That noxious scent separating me from my daughters was my manhood, bursting with ego, and rotting with decay from an unknowable distance between us. I learned that the rules of masculinity once protecting me from a violent world, also kept me from healthy relationships with them. How much more would I sacrifice?
– Alix Jules
Feelings suck when you’re a guy. Discovering so many emotional germs floating around inside you is traumatic. These huggie, touchie, know your inner child, blah, blah, “emotions” can sometimes overwhelm. Growing up in Brooklyn, a “safe space” was a gun free zone and sensitivity was a punch line. My music was laced with language reinforcing bigotry, misogyny, homophobia, faux bravado, and black female disposability. All really bad ideas. And although those attitudes served me well on the streets, that’s not what I wanted to impart on my children. I needed to shift from “preservation of self to the proliferation of selflessness.”
Parenting changes you, and the father-daughter dynamic is stuff of inappropriate Greek legend. One son and four daughters later, I think I’ve learned a few things about manhood and what we define as masculinity. You think you’ve got it handled, until you’re taken down several notches by a three year old. My reassessment came early, when my eldest daughter hit me with my first “daddy.” My entire identity was undone. Every one of my “hit like a girl” comments, came right back at me. It’s taken me a long time to shed some of that toxicity, and yes, I still struggle. So, after 21 years of parenting, 18 of which with daughters, these are just a few lessons they’ve taught me.
1. Emotions are NOT the New Gluten
Guys, no matter what popular culture tells us, we are not all allergic to emotions. You’re going to feel stuff, and you’re not going to know what to do about. Realize that the strong sensation of being pepper sprayed you get on occasion is from the upper tear ducts trying to eek something out.
Its ok to cry, often, and for many reasons. Let your daughters see you cry. Your child is not your crutch, but they can be emotionally supportive. I recall my own incredible sadness at my grandmother’s funeral. The emptiness was consuming. If I believed in souls, I’d say I lost part of mine that day. Yet, the reassurance from my youngest, “Dad, it’ll be ok,” went further than anyone else’s consolation. We may feel things differently, but we’re not so different that we don’t feel things at all. Little boys start with Mad, Sad, and Glad. Throw in jealousy and that sometimes appears to be the extent of our emotional education. When we seclude ourselves from the rest of our emotions, we deprive ourselves, and our children, from many rich learned and future experiences. Don’t be afraid to open up. And instead of that side hug or fist bump, grunt and give your bestie a bear hug and let your kids see it.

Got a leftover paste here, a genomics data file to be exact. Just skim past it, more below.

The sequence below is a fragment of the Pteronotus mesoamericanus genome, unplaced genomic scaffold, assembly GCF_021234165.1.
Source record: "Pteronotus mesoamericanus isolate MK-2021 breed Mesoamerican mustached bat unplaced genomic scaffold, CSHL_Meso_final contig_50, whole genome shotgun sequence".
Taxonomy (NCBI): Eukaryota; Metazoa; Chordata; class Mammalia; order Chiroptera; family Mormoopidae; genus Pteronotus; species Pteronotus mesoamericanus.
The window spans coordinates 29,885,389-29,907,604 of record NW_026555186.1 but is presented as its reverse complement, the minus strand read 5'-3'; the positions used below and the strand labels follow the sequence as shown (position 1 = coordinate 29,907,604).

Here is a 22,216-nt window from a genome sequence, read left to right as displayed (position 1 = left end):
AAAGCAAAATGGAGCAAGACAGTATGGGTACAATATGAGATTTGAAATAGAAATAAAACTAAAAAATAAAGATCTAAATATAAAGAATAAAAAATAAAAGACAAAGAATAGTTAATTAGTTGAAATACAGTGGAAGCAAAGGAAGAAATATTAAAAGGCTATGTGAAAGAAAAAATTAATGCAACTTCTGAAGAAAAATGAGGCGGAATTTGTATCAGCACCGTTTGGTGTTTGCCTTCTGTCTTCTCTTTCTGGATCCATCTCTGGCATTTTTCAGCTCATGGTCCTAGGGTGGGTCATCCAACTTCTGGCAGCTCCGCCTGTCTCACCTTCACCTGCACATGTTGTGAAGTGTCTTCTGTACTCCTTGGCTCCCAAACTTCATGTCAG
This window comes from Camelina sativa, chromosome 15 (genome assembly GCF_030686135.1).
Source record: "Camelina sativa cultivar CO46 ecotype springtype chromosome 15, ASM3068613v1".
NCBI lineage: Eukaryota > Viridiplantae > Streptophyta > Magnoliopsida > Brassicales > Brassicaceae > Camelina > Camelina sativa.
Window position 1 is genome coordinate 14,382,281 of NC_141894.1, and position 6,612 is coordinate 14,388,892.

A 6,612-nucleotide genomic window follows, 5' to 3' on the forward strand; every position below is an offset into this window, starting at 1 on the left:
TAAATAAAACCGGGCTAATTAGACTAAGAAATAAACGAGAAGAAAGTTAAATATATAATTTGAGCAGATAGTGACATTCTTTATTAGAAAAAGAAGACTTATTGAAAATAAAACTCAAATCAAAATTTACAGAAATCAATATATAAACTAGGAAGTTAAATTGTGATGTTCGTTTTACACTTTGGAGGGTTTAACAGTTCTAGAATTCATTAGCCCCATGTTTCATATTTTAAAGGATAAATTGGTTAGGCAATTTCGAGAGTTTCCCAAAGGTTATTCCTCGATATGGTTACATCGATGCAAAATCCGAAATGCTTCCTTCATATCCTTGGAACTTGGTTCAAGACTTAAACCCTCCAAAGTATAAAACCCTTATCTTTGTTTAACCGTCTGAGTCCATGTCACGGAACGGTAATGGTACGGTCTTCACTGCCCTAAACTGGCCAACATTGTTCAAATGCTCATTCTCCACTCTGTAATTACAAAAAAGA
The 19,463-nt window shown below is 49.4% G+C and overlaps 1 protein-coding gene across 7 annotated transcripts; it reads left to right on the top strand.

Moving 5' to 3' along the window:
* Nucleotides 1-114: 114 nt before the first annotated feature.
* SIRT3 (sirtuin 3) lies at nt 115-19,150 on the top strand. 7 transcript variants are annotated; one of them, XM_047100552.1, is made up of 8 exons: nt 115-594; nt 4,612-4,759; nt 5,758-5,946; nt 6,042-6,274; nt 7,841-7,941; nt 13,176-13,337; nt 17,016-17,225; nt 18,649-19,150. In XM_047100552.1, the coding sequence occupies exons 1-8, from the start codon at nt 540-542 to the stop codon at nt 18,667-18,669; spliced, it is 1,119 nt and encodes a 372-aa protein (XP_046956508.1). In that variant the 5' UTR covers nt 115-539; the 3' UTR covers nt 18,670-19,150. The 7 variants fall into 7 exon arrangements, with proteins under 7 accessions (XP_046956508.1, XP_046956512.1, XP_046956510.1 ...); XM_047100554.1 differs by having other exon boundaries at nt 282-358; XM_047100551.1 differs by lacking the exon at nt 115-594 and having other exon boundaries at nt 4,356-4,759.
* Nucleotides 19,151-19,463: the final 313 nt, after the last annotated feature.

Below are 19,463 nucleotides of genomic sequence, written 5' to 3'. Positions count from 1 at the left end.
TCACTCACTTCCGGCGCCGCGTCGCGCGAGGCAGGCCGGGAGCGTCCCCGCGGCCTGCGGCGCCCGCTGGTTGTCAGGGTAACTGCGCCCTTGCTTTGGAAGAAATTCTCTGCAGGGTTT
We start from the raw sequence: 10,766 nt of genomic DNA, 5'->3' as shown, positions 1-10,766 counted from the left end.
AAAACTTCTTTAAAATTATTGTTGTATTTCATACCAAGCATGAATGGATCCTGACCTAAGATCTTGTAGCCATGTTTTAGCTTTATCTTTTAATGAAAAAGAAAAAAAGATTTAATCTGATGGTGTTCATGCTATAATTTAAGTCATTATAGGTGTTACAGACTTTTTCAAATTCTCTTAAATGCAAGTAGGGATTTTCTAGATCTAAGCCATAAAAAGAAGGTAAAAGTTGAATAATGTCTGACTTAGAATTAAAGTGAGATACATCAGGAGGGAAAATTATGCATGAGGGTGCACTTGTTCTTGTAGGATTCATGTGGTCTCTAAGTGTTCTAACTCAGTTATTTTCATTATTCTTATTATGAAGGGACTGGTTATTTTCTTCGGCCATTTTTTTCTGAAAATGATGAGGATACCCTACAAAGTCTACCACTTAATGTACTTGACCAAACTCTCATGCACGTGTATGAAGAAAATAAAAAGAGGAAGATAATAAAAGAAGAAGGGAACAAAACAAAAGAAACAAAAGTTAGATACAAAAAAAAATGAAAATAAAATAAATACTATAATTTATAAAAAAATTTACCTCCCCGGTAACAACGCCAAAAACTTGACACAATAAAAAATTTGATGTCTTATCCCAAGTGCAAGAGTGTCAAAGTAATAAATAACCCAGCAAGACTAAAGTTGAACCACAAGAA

2. Don’t be a Knight, but help Her find her Armor
Watching your kids struggle is hard, but its where learning happens. The desire to save the day, being that primal patriarchal protectorate, is normal. Daddy to the rescue and Damsels in Distress allows vulnerability and are reinforced in society, but it also teaches children how to be saved. I want independent problem solving, freethinking, empathetic dragon slayers that save themselves. When necessary, save others. Daddy’s not going to be there all the time and being a hero takes practice. I’ll give you an example.
After years of trying, my four year old got through her holiday performance last year. It was in front of dozens of people. Every year prior, we’d find ourselves in tears, reaching out for each other through a sea of incorrectly positioned smartphones. It took everything I had not to leap onto the stage, swooping to save the day: (look at that face, I was crushed):
She eventually made it onto the front line, dancing, singing, and even encouraging other kids to join. Our old feelings of pain, shared embarrassment, and that strange feeling of being pepper sprayed aside, she did it. My hero.
3. She said NO! ‘Respek it’!
I grew up pushing, negotiating, and getting my way. That’s part of militaristic manhood, we conquer (grrr). But my twenty pound bundle, doesn’t see that as tenacity. I am a giant to her and one of her first role models in a culture that, from bodies to bathrooms, dismisses female choices. So when my daughters tell me no, it’s no.
No touching, no kisses, no hugs, no tickles, no bodily contact from me, or others. “BUT SHE’S SO CUTE!” – Thanks mom. She’ll be just as cute two feet away in her own personal space. This is about teaching. Don’t take it personally, it’s not about you, it’s about them.
Their bodies, their voices, their choices.
Bodily autonomy starts young.